Get Hardware Info

How To Find Out Hardware Information In A Linux System

--"-- hwlist command --"--

***Simple|Easy to install|User-friendly|runs on RHEL7.x as well****

This command (hwlist) has been tested to run successfully on Linux variants such as RHEL 7/6, SLES 12/11, Mint16, Ubuntu 16/14, BOSS 6(Debian) etc. running on 64/32 bit architectures. It may work on other variants as well, however, not tested. These tests were run on virtual machines. This is a small, light weight command which makes use of native Linux utilities to get the required details and doesn't need.

All you need to do is install 'hwlist-2.0-1.noarch.rpm' package on your system and then run the 'hwlist' command.


Package Name: hwlist-2.0-1.noarch.rpm
Build To Run On: RHEL 7/6, SLES 11/12,  CentOS, OEL, Ubuntu 16/14, and other Debian based systems x86 & x86_64 architectures.
Who Can Run This Command : Root User or a sudo user.
Output: When this package is installed, the "hwlist" command would be available to run. This gets created in "/usr/bin" directory by default.


To install this package, download the package and run either 'yum' or 'rpm' to get installed on Red Hat variant systems. It would need 'dmidecode', 'smartmontools', & 'sysstat' packages as dependency. On most systems these packages gets installed by default unless modified and they are part of the standard ISO install image.

Verify the package before installing:- Make sure to download the “RPM-GPG-KEY-hwlist” (key) to rpmkeyring of the system so that the downloaded package could be verified against tampering of the software. Otherwise, if you run a signature verify on the package downloaded it would say ..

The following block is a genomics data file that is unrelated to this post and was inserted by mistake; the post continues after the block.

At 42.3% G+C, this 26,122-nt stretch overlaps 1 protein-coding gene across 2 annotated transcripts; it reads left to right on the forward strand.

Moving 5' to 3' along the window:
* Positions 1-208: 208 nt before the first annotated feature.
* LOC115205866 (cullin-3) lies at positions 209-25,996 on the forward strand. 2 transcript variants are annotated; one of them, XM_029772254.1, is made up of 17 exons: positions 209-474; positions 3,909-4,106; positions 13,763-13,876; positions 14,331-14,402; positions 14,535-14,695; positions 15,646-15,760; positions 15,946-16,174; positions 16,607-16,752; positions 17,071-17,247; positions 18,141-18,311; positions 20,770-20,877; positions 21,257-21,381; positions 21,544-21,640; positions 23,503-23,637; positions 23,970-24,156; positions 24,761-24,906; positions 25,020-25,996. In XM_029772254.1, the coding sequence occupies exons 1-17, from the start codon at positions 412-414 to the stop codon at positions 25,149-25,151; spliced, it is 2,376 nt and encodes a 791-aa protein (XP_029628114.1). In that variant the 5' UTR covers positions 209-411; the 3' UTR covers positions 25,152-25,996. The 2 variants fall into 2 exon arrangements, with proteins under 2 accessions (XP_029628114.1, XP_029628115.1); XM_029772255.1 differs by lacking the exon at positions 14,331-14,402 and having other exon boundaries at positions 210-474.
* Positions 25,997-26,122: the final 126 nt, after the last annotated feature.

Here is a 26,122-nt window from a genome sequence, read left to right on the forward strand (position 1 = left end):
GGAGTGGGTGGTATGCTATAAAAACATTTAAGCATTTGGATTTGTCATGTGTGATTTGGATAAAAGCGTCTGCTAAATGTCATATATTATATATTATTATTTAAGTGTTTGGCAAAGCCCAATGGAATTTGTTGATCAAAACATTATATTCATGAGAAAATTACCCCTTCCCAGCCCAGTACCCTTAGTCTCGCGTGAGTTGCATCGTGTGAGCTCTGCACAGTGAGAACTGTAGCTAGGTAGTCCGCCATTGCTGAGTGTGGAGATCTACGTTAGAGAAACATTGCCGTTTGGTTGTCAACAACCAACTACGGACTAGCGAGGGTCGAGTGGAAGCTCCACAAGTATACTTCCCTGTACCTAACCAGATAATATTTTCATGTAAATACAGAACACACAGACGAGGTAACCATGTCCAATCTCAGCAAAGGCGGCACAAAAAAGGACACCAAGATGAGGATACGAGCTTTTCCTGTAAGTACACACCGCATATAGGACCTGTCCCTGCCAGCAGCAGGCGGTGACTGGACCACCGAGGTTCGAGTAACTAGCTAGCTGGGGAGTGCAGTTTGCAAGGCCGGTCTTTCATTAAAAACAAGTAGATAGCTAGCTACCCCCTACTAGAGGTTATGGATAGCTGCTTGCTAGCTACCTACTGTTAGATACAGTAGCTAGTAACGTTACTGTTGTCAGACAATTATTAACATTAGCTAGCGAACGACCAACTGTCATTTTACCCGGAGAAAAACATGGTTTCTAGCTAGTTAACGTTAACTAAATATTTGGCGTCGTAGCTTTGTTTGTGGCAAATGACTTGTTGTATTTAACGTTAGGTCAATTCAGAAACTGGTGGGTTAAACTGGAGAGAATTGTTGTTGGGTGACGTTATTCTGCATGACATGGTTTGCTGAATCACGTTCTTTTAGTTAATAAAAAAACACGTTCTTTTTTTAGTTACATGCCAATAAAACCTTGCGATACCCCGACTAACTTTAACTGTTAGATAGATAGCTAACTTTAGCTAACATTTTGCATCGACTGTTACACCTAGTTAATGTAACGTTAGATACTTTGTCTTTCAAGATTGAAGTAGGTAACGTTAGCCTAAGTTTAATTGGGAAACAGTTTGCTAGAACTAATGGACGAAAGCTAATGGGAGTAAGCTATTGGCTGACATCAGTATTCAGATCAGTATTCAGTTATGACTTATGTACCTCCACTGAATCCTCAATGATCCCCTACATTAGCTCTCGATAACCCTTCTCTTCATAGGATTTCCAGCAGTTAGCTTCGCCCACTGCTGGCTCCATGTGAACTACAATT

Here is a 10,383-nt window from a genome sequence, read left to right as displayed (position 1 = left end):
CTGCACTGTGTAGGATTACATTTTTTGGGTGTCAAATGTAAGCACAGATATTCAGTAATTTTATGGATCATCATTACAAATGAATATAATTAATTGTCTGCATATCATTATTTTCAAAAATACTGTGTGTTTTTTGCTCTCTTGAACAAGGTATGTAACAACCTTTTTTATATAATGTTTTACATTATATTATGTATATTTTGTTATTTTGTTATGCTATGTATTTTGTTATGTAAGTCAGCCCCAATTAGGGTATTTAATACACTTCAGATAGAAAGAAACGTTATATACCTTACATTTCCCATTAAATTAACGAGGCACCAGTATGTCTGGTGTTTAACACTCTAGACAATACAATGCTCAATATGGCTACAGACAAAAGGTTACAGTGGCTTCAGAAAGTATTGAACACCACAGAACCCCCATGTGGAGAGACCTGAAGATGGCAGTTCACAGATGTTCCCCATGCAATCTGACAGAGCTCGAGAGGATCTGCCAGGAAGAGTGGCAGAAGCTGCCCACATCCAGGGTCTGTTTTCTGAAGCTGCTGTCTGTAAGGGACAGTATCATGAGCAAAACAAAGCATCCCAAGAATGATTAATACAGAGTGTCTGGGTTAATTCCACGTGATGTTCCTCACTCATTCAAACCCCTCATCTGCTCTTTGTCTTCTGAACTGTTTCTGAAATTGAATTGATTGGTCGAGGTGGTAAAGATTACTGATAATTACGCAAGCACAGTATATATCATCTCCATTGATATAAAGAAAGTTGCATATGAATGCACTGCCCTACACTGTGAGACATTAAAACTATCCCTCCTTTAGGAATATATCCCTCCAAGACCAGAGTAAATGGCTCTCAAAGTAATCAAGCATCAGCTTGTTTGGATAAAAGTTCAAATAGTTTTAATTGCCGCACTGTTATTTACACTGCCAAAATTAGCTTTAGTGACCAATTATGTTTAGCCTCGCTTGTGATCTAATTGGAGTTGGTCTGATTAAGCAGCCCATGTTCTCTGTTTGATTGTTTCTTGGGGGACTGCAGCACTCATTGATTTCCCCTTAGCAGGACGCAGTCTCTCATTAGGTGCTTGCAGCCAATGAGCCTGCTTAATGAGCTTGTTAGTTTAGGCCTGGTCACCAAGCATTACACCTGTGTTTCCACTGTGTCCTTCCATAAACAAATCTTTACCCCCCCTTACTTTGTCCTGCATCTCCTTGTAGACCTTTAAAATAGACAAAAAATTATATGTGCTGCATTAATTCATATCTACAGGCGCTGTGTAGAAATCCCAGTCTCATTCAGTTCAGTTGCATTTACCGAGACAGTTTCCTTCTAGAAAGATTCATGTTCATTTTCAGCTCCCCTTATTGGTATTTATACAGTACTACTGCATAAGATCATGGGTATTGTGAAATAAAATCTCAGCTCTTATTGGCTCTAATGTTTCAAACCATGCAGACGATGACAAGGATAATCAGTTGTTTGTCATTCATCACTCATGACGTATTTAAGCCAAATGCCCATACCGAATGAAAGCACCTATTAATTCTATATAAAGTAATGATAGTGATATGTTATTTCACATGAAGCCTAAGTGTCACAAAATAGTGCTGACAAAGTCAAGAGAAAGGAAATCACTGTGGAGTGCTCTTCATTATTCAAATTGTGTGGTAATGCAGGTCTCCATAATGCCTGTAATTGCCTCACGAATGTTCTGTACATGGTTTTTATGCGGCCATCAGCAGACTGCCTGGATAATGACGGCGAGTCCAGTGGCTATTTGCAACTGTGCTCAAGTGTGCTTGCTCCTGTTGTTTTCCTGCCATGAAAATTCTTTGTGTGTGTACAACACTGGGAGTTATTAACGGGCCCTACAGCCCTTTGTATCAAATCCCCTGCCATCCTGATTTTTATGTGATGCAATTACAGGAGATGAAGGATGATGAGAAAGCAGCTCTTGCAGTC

So, download the key and import into the system rpm keyring and then verify the package integrity, and this time it would pass. This would prove the package integrity against unauthorized sources tampering it. It would be a good practice to do this before installing the package.

Good to install:-

So, if all those packages are available then you could simply run 'rpm -ivh hwlist-2.0-1.noarch.rpm', or 'yum install hwlist-2.0-1.noarch.rpm' command as well.

Let’s verify if the package is installed successfully.

Now, the "hwlist" command is available which is installed in "/usr/bin" directory.

Installing package on SuSE systems:- Use ‘zypper install <PackageName>’ command to get the package installed on SLES systems.
Installing package on Debian systems:- On Debian based system, we could use use ‘alien’ to convert a .rpm package into .deb file. If ‘alien’ command not available then install this first using the command “apt-get install alien”. After this run the command “alien <packagename>" to convert it into .deb file which can be installed later using “dpkg -i <debfile>” as shown in below snip:-
NOTE:- For older versions such as RHEL5.x one could still use the earlier "" script which can downloaded from the earlier release file from the github page provided at the bottom of this page.
This is a user-friendly, interactive, simple command and needs an argument to be passed to get details. This would help someone who is looking to get information about system hardware such as RAM (primary memory), CPU (processor), hard drive, PCI devices, network adapter & interface details etc,.  This would also print details of operating system such as file system usage, I-node usage, currently mounted file systems, number of zombie process found, load average, CPU & swap usage data, top processor/memory consuming processes etc,.